The Mother Temple of Besakih, or Pura Besakih, in the village of Besakih on the slopes of Mount Agung in eastern Bali, is the most important temple of Agama Hindu Dharma in Bali, Indonesia and one of a series of Balinese Temple.
The temple probably dates to the fourteenth century. It was built on the south slopes of Mount Agung, the principal volcano of Bali. The temple is actually a complex made up of twenty-two temples that sit on parallel ridges. It has stepped terraces and flights of stairs which ascend to a number of courtyards and brick gateways that lead up to the main spire Meru structure, which is called Pura Penataran Agung. All this is aligned along a single axis and designed to lead the spiritual upward and closer to the mountain which is considered sacred.
The symbolic center or main sanctuary of the complex is the Pura Penataran Agungand and the lotus throne or padmasana is the symbolic center of the main sanctuary and ritual focus of the entire complex. It dates to around the seventeenth century.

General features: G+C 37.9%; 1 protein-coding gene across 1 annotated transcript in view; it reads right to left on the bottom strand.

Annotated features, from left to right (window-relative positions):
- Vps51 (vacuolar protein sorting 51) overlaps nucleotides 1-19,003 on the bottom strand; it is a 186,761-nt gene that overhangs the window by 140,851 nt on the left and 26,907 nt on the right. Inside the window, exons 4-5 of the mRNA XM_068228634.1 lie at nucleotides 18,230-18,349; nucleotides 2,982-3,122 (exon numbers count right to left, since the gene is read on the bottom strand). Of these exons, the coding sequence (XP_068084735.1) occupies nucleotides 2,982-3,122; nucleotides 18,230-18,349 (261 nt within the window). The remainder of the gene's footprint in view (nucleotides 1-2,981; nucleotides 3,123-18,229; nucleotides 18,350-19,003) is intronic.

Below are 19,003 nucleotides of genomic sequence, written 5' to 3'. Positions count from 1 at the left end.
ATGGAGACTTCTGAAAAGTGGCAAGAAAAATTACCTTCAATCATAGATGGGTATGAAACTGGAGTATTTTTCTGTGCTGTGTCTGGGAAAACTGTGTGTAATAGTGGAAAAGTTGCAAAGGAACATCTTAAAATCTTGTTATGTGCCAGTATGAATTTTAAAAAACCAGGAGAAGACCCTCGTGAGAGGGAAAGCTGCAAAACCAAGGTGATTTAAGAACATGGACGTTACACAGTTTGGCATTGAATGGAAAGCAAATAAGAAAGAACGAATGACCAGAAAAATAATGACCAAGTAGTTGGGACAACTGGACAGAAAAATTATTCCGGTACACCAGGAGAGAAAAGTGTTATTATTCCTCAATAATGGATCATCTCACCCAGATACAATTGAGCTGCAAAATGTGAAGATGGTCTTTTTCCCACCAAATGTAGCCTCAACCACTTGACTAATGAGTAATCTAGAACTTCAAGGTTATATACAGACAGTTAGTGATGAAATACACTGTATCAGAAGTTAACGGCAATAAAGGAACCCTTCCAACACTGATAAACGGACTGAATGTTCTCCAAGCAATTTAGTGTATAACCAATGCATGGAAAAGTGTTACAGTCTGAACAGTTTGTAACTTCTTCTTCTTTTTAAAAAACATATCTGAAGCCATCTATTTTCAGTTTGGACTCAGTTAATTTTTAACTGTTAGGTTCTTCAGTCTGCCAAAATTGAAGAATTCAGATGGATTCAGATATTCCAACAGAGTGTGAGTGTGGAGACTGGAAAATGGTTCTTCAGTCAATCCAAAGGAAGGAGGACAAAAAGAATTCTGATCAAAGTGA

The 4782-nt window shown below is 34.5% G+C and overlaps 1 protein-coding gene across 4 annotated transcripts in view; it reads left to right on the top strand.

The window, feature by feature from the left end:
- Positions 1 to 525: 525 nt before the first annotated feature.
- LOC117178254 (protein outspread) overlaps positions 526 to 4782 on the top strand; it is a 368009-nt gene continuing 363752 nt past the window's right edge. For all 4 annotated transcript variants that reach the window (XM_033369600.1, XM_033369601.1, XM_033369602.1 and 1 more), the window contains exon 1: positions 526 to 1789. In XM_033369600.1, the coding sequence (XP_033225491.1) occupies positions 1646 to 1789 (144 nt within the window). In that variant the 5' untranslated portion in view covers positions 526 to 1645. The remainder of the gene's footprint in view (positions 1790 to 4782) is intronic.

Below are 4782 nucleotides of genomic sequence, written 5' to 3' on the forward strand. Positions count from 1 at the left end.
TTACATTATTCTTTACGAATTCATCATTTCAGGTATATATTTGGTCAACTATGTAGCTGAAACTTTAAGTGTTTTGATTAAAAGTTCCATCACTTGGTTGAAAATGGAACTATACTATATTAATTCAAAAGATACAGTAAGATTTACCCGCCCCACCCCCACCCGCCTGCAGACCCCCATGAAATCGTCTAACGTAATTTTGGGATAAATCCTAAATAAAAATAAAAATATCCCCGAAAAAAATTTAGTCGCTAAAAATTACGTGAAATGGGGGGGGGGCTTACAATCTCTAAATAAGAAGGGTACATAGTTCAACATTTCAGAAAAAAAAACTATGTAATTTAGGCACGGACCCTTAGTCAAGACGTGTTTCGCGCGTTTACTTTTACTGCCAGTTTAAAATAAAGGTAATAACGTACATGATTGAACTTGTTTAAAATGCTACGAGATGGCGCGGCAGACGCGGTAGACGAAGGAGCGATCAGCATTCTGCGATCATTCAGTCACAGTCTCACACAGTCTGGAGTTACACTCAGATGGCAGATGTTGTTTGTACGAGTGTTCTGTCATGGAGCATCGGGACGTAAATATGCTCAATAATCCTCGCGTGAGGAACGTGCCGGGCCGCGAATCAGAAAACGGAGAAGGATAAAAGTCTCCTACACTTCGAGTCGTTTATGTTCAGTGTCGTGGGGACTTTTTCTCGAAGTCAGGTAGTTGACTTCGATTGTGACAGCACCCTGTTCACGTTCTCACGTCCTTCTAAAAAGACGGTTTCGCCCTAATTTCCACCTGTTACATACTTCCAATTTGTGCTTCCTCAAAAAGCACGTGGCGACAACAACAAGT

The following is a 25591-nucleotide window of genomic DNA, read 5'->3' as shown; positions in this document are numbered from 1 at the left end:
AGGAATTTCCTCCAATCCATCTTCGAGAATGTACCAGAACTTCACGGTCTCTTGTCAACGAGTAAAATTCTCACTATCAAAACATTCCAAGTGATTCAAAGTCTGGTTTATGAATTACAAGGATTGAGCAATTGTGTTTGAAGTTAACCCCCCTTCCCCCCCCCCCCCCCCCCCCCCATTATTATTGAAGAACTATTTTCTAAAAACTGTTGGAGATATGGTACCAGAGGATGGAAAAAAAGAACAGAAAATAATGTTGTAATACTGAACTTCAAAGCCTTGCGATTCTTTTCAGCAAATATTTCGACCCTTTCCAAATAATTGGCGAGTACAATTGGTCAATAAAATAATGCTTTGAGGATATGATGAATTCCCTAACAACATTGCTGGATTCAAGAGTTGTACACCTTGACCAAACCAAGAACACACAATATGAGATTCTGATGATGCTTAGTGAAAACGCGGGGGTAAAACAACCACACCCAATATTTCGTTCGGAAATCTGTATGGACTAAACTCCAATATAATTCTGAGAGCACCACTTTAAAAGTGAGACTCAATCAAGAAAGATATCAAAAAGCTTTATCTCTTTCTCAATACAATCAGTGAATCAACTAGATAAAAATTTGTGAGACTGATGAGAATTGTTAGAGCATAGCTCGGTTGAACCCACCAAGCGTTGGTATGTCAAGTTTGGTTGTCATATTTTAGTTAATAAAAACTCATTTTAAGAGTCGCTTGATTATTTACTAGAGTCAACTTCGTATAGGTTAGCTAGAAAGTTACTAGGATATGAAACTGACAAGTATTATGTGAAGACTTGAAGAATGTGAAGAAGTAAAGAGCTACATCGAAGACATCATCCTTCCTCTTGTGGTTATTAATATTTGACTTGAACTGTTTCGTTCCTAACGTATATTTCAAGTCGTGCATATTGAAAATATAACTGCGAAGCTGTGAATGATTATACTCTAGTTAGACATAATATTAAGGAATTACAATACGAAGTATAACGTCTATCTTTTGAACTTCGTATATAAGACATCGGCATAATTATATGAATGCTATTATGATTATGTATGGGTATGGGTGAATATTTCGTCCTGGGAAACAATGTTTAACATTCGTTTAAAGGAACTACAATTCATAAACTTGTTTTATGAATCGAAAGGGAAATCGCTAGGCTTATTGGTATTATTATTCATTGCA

A series of eruptions of Mount Agung in 1963, which killed approximately 1,700 people also threatened Puru Besakih. The lava flows missed the temple complex by mere yards. The saving of the temple is regarded by the Balinese people as miraculous, and a signal from the gods that they wished to demonstrate their power but not destroy the monument the Balinese faithful had erected.
Annually there are at least seventy festivals held at the complex each year since there is a yearly anniversary celebrating almost every shrine. This yearly cycle is based on the 210-day Balinese wuku calendar system.